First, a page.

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Article
January 17, 1972

Maxillary Antral Cancers

JAMA. 1972;219(3):342-345. doi:10.1001/jama.1972.03190290036011

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Abstract

Cancer in the paranasal sinuses and nasal cavities in a relatively rare tumor disease, with an annual incidence of about one case per 100,000 inhabitants in Europe and the United States.1 The majority of these tumors start in the mucous membrane of the maxillary antrum or the ethmoid labyrinth. A few cases originate from the nasal cavities, while primary cancers in the sphenoid and frontal sinuses are extremely rare. The age-specific incidence of the disease continuously increases with age; it is predominately a disease of the middle aged and aging.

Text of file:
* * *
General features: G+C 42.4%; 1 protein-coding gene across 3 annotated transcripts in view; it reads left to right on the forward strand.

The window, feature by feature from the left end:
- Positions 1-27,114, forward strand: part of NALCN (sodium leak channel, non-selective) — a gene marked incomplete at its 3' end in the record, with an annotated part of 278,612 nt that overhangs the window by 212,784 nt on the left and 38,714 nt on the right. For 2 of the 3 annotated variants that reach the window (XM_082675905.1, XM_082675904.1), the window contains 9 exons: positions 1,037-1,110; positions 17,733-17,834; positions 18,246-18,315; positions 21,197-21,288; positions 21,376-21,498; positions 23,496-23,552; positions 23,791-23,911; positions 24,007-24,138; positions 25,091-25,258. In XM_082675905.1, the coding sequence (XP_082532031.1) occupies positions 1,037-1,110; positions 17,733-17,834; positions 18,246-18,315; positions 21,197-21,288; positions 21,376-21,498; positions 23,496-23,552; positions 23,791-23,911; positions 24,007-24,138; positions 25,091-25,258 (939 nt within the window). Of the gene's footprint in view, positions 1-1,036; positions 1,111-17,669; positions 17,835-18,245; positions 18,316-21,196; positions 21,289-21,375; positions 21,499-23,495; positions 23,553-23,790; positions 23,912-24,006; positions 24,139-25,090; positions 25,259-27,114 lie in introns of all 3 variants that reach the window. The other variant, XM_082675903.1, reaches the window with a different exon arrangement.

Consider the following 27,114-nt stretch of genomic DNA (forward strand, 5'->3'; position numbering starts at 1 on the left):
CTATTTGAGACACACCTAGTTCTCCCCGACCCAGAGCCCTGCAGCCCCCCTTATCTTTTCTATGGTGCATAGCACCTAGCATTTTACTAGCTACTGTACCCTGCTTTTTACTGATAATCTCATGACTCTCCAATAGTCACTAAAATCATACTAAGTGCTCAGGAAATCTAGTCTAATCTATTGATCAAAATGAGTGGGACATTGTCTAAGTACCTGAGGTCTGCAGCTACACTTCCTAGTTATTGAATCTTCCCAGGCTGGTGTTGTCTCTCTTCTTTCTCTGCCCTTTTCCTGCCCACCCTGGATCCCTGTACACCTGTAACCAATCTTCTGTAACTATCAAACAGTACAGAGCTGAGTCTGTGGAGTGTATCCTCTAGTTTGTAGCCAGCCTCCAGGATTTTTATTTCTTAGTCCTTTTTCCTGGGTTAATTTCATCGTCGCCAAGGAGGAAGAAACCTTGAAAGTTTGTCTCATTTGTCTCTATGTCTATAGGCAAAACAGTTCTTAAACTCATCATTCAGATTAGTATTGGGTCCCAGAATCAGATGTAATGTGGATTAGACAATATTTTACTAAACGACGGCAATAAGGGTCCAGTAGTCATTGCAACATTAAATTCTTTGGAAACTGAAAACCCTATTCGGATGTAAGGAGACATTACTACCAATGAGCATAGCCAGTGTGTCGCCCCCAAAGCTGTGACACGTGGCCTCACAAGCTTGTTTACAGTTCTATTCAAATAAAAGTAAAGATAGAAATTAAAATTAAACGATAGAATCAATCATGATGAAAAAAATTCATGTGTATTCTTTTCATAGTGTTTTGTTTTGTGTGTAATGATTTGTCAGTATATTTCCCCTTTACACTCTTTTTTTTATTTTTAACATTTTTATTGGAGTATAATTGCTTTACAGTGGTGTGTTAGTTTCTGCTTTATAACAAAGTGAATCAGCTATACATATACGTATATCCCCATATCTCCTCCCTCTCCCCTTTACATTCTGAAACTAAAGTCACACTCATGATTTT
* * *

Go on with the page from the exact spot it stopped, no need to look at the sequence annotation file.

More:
The only known etiologic factor of some importance in antral carcinoma is chronic sinusitis. Long-standing sinusitis causes a squamous cell metaplasia of the respiratory epithelium, which probably is the origin of most antral cancers. Some patients have a long history with signs of chronic sinusitis, prior to the signs of progressive tumor.

Squamous cell carcinoma is the most frequent

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